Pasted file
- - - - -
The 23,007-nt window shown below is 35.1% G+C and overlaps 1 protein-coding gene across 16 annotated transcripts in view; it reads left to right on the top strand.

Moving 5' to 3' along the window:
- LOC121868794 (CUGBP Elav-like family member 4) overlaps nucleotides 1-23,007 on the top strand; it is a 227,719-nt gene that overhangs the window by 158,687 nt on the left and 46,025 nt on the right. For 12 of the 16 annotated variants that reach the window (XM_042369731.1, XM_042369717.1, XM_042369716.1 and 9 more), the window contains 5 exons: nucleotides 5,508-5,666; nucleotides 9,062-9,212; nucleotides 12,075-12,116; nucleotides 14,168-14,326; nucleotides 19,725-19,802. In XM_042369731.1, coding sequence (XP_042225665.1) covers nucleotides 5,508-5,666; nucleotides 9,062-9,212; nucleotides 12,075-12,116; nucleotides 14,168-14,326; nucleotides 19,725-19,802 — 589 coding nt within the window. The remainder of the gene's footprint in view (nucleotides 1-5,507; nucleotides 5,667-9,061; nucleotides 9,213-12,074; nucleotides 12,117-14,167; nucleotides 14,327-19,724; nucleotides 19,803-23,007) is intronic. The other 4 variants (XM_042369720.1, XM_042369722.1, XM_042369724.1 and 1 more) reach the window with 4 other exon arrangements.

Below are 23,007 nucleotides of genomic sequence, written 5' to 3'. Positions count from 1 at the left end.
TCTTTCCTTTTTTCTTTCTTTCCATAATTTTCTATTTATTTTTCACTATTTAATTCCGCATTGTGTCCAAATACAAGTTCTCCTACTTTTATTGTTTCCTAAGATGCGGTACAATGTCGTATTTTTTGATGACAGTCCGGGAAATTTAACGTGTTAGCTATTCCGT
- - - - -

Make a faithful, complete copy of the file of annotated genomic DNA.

The 23,007-nt window shown below is 35.1% G+C and overlaps 1 protein-coding gene across 16 annotated transcripts in view; it reads left to right on the top strand.

Moving 5' to 3' along the window:
- LOC121868794 (CUGBP Elav-like family member 4) overlaps nucleotides 1-23,007 on the top strand; it is a 227,719-nt gene that overhangs the window by 158,687 nt on the left and 46,025 nt on the right. For 12 of the 16 annotated variants that reach the window (XM_042369731.1, XM_042369717.1, XM_042369716.1 and 9 more), the window contains 5 exons: nucleotides 5,508-5,666; nucleotides 9,062-9,212; nucleotides 12,075-12,116; nucleotides 14,168-14,326; nucleotides 19,725-19,802. In XM_042369731.1, coding sequence (XP_042225665.1) covers nucleotides 5,508-5,666; nucleotides 9,062-9,212; nucleotides 12,075-12,116; nucleotides 14,168-14,326; nucleotides 19,725-19,802 — 589 coding nt within the window. The remainder of the gene's footprint in view (nucleotides 1-5,507; nucleotides 5,667-9,061; nucleotides 9,213-12,074; nucleotides 12,117-14,167; nucleotides 14,327-19,724; nucleotides 19,803-23,007) is intronic. The other 4 variants (XM_042369720.1, XM_042369722.1, XM_042369724.1 and 1 more) reach the window with 4 other exon arrangements.

Below are 23,007 nucleotides of genomic sequence, written 5' to 3'. Positions count from 1 at the left end.
TCTTTCCTTTTTTCTTTCTTTCCATAATTTTCTATTTATTTTTCACTATTTAATTCCGCATTGTGTCCAAATACAAGTTCTCCTACTTTTATTGTTTCCTAAGATGCGGTACAATGTCGTATTTTTTGATGACAGTCCGGGAAATTTAACGTGTTAGCTATTCCGT